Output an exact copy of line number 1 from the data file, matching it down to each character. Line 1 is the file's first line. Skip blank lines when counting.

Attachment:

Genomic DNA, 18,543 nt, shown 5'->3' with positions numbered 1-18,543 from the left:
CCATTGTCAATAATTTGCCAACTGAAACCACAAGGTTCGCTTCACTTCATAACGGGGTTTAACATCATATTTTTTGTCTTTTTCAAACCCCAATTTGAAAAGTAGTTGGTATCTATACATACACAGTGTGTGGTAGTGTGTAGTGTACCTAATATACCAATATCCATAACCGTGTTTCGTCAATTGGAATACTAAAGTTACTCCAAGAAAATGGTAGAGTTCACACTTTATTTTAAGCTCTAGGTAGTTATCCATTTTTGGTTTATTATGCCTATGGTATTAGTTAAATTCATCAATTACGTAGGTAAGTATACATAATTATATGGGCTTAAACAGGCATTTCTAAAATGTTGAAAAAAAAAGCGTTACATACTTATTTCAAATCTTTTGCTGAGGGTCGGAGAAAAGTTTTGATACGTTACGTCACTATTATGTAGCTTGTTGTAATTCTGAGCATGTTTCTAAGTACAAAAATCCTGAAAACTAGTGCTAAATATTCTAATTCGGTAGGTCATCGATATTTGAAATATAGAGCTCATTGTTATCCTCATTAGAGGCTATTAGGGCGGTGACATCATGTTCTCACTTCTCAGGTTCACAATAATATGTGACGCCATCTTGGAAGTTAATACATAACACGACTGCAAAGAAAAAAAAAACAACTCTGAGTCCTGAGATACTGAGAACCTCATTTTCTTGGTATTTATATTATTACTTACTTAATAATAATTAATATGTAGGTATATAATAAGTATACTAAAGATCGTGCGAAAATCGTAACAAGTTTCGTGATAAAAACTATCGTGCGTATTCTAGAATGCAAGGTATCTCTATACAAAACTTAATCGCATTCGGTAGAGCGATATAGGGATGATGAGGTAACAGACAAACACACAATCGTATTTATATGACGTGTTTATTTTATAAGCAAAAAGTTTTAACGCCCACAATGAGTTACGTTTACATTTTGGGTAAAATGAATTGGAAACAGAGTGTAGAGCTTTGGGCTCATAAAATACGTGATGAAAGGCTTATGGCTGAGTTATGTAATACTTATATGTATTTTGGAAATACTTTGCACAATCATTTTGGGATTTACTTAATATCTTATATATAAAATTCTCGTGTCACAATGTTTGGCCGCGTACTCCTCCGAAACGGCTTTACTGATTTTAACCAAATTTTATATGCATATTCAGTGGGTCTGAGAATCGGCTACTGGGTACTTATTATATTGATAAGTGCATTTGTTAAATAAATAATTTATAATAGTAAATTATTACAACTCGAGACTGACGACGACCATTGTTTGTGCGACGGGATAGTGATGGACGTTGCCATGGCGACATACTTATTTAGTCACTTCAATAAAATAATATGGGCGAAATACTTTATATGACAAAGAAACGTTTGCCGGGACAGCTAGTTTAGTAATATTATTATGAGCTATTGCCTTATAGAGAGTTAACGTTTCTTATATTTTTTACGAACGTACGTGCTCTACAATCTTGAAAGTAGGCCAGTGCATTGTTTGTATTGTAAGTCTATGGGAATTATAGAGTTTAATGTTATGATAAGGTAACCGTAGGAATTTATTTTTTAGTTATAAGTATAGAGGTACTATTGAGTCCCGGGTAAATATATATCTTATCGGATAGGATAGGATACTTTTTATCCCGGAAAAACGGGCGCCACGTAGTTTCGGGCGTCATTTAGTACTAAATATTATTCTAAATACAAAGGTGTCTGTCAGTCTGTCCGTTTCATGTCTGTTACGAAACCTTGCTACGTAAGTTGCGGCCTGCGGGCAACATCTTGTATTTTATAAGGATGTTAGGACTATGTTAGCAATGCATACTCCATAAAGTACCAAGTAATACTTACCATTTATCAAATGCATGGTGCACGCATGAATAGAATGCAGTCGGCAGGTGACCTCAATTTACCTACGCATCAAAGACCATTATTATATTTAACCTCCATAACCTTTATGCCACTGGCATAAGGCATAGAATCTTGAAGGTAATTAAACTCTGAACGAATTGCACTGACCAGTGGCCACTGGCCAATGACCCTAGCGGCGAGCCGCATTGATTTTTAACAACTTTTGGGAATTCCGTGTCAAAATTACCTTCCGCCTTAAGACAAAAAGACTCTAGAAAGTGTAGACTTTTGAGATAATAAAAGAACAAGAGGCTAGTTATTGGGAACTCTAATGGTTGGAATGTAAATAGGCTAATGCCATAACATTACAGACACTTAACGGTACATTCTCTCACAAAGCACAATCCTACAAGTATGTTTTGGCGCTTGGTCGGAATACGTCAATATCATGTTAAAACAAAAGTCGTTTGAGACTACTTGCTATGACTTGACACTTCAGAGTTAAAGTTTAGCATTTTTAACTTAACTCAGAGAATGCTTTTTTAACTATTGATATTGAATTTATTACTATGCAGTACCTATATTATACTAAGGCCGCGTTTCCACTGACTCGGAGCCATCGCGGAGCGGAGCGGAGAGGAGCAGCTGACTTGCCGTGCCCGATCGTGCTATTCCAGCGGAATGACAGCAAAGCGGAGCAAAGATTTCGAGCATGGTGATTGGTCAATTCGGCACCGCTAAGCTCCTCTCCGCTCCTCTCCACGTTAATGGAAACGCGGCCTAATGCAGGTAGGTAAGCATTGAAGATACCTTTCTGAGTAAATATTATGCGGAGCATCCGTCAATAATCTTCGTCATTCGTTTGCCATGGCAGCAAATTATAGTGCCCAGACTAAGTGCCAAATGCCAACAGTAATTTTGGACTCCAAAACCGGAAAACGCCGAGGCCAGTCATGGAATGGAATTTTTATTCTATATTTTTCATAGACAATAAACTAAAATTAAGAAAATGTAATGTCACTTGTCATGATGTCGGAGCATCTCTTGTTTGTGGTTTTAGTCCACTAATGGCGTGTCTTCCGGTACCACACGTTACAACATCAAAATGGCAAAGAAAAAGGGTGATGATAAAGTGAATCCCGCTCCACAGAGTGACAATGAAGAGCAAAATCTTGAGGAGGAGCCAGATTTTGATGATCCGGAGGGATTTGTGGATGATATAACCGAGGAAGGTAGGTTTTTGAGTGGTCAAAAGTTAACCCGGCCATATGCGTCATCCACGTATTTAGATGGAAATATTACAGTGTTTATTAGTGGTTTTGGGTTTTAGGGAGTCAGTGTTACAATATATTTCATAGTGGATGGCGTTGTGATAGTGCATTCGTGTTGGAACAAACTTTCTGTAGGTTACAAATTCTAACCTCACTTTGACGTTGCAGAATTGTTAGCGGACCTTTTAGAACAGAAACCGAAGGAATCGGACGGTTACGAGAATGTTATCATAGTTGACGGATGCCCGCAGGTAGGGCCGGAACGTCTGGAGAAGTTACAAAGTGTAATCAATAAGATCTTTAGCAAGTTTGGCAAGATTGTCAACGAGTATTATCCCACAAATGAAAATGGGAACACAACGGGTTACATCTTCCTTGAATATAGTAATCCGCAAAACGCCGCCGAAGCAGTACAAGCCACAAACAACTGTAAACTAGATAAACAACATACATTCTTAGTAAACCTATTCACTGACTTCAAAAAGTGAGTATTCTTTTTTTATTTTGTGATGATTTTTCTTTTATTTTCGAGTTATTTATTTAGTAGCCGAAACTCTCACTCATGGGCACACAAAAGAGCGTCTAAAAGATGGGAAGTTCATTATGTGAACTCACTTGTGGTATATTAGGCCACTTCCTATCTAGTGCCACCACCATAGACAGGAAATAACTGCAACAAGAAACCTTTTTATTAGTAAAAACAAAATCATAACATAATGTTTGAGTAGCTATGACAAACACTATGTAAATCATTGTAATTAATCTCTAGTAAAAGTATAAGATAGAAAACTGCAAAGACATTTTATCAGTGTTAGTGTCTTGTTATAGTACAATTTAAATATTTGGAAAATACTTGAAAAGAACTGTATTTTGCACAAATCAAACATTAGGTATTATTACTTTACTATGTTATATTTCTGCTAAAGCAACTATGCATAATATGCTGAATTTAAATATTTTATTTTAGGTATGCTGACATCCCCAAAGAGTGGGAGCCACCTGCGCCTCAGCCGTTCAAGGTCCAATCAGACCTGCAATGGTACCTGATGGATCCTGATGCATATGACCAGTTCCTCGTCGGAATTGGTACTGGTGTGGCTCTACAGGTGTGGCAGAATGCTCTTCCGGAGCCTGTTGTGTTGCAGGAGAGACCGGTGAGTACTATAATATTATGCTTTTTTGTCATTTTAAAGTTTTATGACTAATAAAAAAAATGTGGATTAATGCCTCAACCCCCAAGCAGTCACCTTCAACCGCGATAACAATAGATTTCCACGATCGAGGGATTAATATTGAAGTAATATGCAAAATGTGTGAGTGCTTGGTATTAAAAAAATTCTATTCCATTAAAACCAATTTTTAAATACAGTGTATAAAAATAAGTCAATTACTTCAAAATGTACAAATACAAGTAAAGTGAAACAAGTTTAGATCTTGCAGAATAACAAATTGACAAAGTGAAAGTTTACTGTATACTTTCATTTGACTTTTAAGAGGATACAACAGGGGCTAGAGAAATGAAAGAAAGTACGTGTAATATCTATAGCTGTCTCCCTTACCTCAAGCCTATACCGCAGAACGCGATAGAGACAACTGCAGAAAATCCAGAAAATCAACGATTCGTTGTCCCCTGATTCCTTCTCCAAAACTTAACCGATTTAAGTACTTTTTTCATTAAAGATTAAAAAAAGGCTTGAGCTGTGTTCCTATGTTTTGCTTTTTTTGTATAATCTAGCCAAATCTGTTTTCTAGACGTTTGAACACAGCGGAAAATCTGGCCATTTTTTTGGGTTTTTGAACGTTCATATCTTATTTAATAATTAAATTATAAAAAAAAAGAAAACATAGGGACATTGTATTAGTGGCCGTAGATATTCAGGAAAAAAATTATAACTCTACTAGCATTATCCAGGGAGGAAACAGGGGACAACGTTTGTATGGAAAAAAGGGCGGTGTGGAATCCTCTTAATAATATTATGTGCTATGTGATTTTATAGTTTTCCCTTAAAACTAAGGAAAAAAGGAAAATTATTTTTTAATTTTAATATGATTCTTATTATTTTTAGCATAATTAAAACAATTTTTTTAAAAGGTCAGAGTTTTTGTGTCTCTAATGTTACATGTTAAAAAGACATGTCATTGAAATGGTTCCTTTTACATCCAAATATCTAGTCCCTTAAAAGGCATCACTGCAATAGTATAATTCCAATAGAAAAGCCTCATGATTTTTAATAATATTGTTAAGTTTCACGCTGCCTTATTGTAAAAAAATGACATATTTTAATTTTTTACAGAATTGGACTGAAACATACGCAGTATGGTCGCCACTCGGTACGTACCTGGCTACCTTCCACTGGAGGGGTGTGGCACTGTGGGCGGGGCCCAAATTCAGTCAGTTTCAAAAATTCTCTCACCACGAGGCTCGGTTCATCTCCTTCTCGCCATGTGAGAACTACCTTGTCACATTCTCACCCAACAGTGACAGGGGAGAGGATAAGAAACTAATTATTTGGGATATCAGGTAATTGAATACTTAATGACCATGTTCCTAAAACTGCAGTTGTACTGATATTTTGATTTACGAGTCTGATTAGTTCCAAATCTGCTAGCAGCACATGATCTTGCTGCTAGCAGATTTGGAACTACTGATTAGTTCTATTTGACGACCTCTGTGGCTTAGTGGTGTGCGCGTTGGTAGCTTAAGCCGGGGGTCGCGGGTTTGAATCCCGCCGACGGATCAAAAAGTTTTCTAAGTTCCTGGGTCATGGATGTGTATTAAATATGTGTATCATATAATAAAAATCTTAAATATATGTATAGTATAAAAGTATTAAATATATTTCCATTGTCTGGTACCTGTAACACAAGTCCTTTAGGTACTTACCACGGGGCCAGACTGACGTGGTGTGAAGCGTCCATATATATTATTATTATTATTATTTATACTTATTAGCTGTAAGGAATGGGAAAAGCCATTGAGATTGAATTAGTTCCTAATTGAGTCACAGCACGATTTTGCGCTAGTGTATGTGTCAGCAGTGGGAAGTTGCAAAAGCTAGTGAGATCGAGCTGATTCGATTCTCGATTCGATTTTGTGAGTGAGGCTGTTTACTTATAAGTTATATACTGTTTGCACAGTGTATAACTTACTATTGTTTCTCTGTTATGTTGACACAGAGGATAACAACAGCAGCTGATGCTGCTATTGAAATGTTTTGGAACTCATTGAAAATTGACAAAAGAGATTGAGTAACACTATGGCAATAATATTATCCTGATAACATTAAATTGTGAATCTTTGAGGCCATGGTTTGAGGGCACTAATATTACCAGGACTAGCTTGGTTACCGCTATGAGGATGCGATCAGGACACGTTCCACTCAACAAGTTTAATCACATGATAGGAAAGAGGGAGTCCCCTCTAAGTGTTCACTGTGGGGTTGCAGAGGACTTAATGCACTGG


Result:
Genomic DNA, 18,543 nt, shown 5'->3' with positions numbered 1-18,543 from the left: